Tuesday, November 6, 2012

Eight election myths you probably believe

Here's an interesting article at Cracked.com about "8 Election Myths You Probably Believe":
Right now is the stage in every American election season when most of us are pretty sure that this whole democracy thing was a mistake. So many terrible ads, so many lies, so many news stories focusing only on the stupidest elements of the process. Why do we even bother?

Well, damn it, we're here to tell you that it's not as bad as you think. In fact, some of what we hate most about the American democratic process aren't flaws at all -- they're actually what make the whole thing tick.

I thought it was interesting. And whatever you think of the arguments there, a little less cynicism about our political process would be nice.

But there's actually a lot to think about in the article - and the opportunity to look at important issues from a different angle.

If Thomas Jefferson wins, "murder, robbery, rape, adultery and incest will be openly taught and practiced, the air will be rent with the cries of the distressed, the soil will be soaked with blood, and the nation black with crimes."

I'll just point out one of those, #6: "The Two-Party System Is Dividing Us into Opposing Tribes of Extremists."
Choices are nice, but there's one underrated advantage of the two-party system: It makes everyone more moderate. Multiparty systems, as attractive as they may sound, also lead to more fanaticism.

Think of it this way: Say you have a group of 10 dudes who are trying to figure out where to go out to eat. If the town only has two restaurants (a Hooters and a low-rent Hooters knockoff called TitWings), it's easier to get everybody to all agree on Hooters -- you only need six guys to come around. But if there are dozens of restaurants and each guy wants to go to a different one, they're all going to argue at the bar until they starve to death a month later. It's simply easier to bring people together when they don't have that many places to go. So despite how extreme Democrats and Republicans each claim the other party is, ideological polarization is less likely with only two parties.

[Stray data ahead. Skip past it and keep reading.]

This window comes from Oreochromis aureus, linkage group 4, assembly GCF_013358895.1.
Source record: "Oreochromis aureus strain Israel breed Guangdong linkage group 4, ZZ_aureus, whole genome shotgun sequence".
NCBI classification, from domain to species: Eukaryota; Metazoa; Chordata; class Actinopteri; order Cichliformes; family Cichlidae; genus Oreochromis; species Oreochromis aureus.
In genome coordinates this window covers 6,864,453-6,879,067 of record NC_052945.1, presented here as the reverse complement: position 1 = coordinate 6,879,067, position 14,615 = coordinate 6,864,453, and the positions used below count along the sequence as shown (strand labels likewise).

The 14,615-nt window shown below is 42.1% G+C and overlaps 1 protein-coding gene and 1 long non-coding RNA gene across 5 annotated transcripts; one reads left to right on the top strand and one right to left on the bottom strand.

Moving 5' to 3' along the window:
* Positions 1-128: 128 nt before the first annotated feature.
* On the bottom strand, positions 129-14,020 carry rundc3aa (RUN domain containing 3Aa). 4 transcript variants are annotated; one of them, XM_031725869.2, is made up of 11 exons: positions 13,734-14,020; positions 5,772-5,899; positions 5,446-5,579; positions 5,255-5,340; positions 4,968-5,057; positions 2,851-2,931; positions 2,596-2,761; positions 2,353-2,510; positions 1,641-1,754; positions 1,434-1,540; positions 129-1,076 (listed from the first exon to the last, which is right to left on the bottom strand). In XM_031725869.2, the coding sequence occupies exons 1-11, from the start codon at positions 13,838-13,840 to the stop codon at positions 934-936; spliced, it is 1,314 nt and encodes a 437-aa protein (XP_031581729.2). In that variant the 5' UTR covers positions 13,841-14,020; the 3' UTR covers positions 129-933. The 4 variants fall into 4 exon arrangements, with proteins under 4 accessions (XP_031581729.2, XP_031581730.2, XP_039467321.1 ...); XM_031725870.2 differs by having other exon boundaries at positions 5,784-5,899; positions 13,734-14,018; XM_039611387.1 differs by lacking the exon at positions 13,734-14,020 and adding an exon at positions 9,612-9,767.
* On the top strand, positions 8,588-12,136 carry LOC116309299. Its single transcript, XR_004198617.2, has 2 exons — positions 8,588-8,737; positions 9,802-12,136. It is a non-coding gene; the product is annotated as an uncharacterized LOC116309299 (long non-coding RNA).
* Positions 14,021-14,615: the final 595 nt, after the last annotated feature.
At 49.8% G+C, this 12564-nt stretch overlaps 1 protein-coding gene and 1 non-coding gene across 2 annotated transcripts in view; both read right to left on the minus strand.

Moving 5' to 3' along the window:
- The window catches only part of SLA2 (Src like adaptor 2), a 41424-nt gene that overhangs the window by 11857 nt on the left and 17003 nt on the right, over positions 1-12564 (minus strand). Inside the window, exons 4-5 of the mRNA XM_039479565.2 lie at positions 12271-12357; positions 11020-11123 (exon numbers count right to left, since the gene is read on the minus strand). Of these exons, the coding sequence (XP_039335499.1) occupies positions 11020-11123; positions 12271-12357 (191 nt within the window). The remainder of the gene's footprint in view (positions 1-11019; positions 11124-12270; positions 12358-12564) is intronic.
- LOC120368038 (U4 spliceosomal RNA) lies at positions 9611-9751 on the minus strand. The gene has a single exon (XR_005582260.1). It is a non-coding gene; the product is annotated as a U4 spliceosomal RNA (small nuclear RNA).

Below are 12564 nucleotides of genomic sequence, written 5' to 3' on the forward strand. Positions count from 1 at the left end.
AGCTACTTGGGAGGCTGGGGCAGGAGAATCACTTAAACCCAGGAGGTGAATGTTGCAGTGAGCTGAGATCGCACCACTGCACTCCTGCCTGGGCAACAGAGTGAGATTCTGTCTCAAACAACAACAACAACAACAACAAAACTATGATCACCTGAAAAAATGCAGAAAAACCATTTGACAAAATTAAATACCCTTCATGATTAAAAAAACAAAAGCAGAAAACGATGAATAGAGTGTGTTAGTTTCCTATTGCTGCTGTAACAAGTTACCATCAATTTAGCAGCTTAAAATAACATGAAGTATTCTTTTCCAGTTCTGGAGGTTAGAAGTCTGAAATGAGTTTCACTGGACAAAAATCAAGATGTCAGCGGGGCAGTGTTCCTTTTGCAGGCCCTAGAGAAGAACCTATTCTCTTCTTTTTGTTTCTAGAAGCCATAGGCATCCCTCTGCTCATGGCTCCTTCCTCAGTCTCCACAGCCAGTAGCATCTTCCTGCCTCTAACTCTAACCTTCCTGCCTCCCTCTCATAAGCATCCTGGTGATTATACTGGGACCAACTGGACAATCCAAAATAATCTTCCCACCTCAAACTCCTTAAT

For proof, look at the Galactic Senate. Or India. Let's just go with India. Multiparty systems foster excessive regionalism, with elected leaders focusing on trivial local concerns rather than larger national ones, the equivalent of that one lone guy who is zealous about eating at Buffalo Boobs despite the fact that it's not even a restaurant.

Funny, but it's a valid point. Remember Strom Thurmond? You may not remember that he ran for president in the Dixiecrats - the segregationist States Rights Democratic Party - in 1948. (Yeah, that was a bit before my time, too.)

According to Wikipedia, he received 39 Electoral College votes (he carried Alabama, Louisiana, Mississippi, and South Carolina). But the Dixiecrats didn't last long, because they had no chance of winning a majority of Electoral College votes. (Apparently, they knew that, so their goal was to throw the election into the House of Representatives.)

[As an interesting side-note, the South was solidly Democratic back then, so the loss of those four states led to Harry S. Truman just barely squeaking out a victory. Remember that famous headline? The Dixiecrat party was responsible for that being such a close race, because the South was normally a gimme for the Democrats.]

But without the Electoral College system - or something similar - we'd likely still have a Dixiecrat Party. After all, in a straight popular vote election, you'd only have to get more votes than the other candidates. Could a racist political party get more votes, from all across America, than several other parties, all of whom had to split the non-racist vote?

And even if you had little chance of that, multiple small parties could still leverage their power to gain concessions from the eventual winner.

But America's political system is different. It's different from the parliamentary systems common in Europe, too (which also promote multiple parties). In America, to win the presidency, you have to appeal to the majority, not just a devoted minority.

True, that doesn't always keep us safe from fanatics, but it usually does. (We still have to be smart enough to pay attention, which is a big thing to ask of Americans!)